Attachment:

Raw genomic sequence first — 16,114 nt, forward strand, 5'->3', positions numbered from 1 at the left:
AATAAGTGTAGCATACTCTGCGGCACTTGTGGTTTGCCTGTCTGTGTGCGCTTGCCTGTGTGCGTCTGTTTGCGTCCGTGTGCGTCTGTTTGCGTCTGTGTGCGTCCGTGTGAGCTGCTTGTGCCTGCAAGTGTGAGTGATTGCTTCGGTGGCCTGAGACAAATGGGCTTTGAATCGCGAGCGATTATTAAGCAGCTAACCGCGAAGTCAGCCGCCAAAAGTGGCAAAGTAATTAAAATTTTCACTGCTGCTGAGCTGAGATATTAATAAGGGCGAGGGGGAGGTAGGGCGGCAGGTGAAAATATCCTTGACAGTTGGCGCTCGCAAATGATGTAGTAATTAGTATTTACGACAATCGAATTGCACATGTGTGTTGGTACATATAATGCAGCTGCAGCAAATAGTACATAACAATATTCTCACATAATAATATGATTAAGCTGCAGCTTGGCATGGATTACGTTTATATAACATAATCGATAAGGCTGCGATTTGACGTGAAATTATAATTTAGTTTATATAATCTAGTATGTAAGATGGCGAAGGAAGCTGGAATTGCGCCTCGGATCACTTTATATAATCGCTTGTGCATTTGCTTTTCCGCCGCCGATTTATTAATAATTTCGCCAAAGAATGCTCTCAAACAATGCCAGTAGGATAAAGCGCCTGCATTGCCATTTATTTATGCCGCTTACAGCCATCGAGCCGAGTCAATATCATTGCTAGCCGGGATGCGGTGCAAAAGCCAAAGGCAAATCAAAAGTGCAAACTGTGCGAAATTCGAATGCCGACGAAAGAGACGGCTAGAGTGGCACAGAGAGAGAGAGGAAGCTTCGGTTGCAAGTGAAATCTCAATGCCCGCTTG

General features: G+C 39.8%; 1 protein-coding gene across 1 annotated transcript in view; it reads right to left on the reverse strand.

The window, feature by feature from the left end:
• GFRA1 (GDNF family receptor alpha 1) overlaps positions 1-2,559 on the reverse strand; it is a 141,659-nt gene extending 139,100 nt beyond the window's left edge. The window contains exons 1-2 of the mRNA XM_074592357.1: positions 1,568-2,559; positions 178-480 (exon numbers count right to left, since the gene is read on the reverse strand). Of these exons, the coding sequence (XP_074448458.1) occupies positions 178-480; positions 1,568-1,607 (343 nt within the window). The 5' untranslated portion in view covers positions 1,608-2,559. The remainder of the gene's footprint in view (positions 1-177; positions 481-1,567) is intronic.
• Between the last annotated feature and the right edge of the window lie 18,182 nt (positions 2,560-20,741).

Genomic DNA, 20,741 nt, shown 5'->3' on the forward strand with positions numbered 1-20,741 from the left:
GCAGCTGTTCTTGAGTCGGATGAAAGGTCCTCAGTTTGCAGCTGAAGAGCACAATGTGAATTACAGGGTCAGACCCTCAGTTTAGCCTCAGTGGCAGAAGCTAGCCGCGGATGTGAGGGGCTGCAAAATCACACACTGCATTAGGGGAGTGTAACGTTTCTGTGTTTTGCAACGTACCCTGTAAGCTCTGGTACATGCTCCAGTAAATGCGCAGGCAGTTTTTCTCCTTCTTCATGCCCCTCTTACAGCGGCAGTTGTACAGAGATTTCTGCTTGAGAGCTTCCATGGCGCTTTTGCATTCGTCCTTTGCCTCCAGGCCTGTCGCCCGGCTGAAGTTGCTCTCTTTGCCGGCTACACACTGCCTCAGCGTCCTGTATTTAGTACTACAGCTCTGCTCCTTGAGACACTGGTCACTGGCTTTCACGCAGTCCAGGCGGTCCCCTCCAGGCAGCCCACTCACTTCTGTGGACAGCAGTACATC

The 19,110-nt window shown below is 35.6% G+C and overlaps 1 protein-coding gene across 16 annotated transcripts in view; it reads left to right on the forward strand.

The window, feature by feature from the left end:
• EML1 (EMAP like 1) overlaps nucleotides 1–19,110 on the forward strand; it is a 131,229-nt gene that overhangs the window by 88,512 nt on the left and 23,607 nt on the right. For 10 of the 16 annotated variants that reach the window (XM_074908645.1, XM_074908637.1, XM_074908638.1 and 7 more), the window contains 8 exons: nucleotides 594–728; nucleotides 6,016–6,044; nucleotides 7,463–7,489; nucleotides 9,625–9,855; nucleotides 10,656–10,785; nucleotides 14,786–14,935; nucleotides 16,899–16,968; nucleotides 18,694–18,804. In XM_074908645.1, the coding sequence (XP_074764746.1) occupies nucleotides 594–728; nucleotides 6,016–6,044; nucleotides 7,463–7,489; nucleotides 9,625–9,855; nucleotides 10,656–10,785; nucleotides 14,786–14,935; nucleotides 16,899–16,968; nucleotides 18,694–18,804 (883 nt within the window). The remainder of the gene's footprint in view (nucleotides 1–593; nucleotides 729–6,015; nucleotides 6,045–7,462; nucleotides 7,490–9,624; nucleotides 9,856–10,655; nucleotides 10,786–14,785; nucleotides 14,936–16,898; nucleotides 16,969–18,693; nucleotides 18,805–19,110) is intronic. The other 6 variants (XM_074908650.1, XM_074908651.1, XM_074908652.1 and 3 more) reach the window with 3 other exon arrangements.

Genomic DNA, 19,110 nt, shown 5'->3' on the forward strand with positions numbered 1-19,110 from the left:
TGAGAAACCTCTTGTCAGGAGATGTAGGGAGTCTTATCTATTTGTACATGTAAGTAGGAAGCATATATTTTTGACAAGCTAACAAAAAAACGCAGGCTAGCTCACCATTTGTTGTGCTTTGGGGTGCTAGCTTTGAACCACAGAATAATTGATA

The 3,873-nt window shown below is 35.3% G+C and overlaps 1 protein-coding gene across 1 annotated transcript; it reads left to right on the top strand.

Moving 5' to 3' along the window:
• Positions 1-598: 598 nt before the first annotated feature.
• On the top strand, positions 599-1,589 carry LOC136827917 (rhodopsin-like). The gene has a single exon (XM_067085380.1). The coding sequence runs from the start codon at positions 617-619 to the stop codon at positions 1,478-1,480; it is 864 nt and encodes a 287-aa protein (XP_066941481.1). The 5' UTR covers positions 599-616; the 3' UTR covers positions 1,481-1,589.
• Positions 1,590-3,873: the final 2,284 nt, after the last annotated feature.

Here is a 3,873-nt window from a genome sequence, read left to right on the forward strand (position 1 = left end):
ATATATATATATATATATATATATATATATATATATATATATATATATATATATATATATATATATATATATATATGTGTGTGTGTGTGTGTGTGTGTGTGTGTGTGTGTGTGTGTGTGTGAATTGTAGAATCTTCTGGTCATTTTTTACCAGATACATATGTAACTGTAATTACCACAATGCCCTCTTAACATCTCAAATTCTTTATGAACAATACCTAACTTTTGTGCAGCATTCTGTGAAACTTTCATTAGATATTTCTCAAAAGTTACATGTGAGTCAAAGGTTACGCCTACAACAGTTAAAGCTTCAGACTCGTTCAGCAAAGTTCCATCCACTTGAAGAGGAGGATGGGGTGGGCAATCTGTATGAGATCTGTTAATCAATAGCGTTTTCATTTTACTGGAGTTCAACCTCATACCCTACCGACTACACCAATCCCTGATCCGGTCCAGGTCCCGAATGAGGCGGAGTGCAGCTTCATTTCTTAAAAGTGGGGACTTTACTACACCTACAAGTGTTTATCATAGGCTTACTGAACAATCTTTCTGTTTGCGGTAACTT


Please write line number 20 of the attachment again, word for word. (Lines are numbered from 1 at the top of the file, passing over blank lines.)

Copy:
ATATATATATATATATATATATATATATATATATATATATATATATATATATATATATATATATATATATATATATGTGTGTGTGTGTGTGTGTGTGTGTGTGTGTGTGTGTGTGTGTGTGAATTGTAGAATCTTCTGGTCATTTTTTACCAGATACATATGTAACTGTAATTACCACAATGCCCTCTTAACATCTCAAATTCTTTATGAACAATACCTAACTTTTGTGCAGCATTCTGTGAAACTTTCATTAGATATTTCTCAAAAGTTACATGTGAGTCAAAGGTTACGCCTACAACAGTTAAAGCTTCAGACTCGTTCAGCAAAGTTCCATCCACTTGAAGAGGAGGATGGGGTGGGCAATCTGTATGAGATCTGTTAATCAATAGCGTTTTCATTTTACTGGAGTTCAACCTCATACCCTACCGACTACACCAATCCCTGATCCGGTCCAGGTCCCGAATGAGGCGGAGTGCAGCTTCATTTCTTAAAAGTGGGGACTTTACTACACCTACAAGTGTTTATCATAGGCTTACTGAACAATCTTTCTGTTTGCGGTAACTT